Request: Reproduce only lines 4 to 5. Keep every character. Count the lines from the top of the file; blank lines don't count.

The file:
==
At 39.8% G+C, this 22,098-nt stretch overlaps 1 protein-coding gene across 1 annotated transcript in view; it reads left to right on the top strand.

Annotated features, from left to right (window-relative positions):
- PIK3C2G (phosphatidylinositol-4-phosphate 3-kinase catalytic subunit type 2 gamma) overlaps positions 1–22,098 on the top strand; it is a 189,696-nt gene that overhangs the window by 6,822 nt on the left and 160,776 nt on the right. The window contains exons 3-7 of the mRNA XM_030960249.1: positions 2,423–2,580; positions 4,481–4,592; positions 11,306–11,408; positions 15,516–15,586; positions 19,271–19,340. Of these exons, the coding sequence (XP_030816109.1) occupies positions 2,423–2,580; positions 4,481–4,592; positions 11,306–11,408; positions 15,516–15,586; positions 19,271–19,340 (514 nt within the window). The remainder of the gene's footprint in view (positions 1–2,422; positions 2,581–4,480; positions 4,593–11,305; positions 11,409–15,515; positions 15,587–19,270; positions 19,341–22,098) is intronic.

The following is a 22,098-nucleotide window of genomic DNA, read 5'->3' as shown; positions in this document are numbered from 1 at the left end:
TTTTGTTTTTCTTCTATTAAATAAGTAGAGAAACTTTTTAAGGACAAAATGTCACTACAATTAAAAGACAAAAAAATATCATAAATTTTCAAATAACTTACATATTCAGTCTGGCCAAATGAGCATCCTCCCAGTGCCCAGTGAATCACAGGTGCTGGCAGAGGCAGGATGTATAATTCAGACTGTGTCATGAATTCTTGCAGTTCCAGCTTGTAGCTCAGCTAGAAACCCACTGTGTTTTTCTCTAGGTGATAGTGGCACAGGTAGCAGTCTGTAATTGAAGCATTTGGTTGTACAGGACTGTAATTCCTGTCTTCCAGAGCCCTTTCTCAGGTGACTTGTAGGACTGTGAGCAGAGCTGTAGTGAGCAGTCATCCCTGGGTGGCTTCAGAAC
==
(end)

The following is a 22,098-nucleotide window of genomic DNA, read 5'->3' as shown; positions in this document are numbered from 1 at the left end:
TTTTGTTTTTCTTCTATTAAATAAGTAGAGAAACTTTTTAAGGACAAAATGTCACTACAATTAAAAGACAAAAAAATATCATAAATTTTCAAATAACTTACATATTCAGTCTGGCCAAATGAGCATCCTCCCAGTGCCCAGTGAATCACAGGTGCTGGCAGAGGCAGGATGTATAATTCAGACTGTGTCATGAATTCTTGCAGTTCCAGCTTGTAGCTCAGCTAGAAACCCACTGTGTTTTTCTCTAGGTGATAGTGGCACAGGTAGCAGTCTGTAATTGAAGCATTTGGTTGTACAGGACTGTAATTCCTGTCTTCCAGAGCCCTTTCTCAGGTGACTTGTAGGACTGTGAGCAGAGCTGTAGTGAGCAGTCATCCCTGGGTGGCTTCAGAAC